> Printing plexiglass can either be as an etching technique or a relief
> print or both together.
> If using the combined method use two different coloured oil based inks.
> My advice too, once you have the etching ink in the burr of the design
> wipe the surrounding areas very clean. With the second colour rolled up with relief ink, > use a BIG roller and I mean big roller that will cover the entire width of the plate in one
> roll or one circumference of the roller and clean the roller each time
> it is run across the design because the roller will pick up the colour
> of the etching ink and will leave dirty marks on the second half of the
> plate and consequently on to your print.....
The way to decrease the offset of the first color is to employ viscosity techniques. You'll want to make the intaglio ink extremely stiff and dry (with the aid of magnesium carbonate powder). The 'top coat' then should be very oily and loose - so add more plate oil than you would normally. You could add a third color with even more oil, if you'd like - but you're only making it more difficult on yourself when it comes time to clean up.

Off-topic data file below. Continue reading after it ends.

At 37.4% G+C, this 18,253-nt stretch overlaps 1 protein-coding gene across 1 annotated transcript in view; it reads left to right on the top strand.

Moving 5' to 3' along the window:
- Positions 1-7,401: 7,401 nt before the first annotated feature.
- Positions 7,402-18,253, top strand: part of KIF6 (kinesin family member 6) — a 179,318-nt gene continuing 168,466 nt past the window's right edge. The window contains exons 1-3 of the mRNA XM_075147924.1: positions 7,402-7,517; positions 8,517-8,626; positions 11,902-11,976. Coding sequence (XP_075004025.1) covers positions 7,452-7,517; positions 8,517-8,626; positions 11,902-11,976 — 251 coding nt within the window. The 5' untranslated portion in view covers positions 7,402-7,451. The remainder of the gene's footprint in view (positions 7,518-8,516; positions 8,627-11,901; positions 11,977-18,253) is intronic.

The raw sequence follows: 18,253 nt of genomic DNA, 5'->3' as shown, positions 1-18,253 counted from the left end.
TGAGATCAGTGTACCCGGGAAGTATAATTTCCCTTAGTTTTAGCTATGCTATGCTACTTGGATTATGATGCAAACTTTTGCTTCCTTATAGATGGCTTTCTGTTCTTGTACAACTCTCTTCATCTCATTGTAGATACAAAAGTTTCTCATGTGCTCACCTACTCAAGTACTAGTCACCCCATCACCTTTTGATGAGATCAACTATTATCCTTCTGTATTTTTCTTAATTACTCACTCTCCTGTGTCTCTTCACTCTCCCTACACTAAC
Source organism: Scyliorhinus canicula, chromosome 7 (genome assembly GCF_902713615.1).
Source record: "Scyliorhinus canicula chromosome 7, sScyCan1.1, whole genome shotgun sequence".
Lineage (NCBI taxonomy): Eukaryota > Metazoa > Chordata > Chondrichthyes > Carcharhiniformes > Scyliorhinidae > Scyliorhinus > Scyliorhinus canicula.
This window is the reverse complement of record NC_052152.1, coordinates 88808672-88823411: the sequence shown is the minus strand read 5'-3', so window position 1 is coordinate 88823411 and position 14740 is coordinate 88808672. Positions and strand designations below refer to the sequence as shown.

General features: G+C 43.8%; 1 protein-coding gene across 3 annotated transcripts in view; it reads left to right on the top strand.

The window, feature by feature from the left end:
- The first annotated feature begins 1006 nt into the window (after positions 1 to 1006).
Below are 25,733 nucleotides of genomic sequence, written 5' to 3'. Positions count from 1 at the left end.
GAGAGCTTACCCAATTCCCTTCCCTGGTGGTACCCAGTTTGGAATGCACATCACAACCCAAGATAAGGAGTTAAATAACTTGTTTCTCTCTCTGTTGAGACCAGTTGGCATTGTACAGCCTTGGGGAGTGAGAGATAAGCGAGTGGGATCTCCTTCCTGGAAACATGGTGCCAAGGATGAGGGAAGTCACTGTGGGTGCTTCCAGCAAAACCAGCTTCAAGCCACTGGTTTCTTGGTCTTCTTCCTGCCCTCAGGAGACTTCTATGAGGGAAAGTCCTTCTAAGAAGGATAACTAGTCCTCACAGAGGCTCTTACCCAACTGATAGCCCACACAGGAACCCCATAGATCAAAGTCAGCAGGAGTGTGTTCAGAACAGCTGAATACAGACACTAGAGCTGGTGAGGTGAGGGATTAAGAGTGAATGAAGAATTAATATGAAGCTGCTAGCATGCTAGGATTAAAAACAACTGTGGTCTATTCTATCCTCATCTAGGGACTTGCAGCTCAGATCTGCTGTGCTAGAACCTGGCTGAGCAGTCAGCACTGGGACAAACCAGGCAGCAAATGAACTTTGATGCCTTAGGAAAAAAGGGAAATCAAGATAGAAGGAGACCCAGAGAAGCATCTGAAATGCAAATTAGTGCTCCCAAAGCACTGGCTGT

As Jan noted, you really want a wide diameter roller for this (and if doing more than two colors, you'll want a roller - from very soft to hard - for each ascending color. If the intaglio ink is very dry, the oiler ink should lay right over it with very little offset. Succesive layers will tend to blend more and offset onto each other - but create some interesting effects. In fact, some printmakers will purposely reverse the last two layers so that the drier roller pulls aways some of the oilier ink (rather psychedelic results).
One more bit of advice: when printing multiple colors like this, try to pick colors that are as far apart from each on the spectrum as possible. If the colors are too similar, they will blend together and you won't notice the difference - and all the extra work will have been wasted.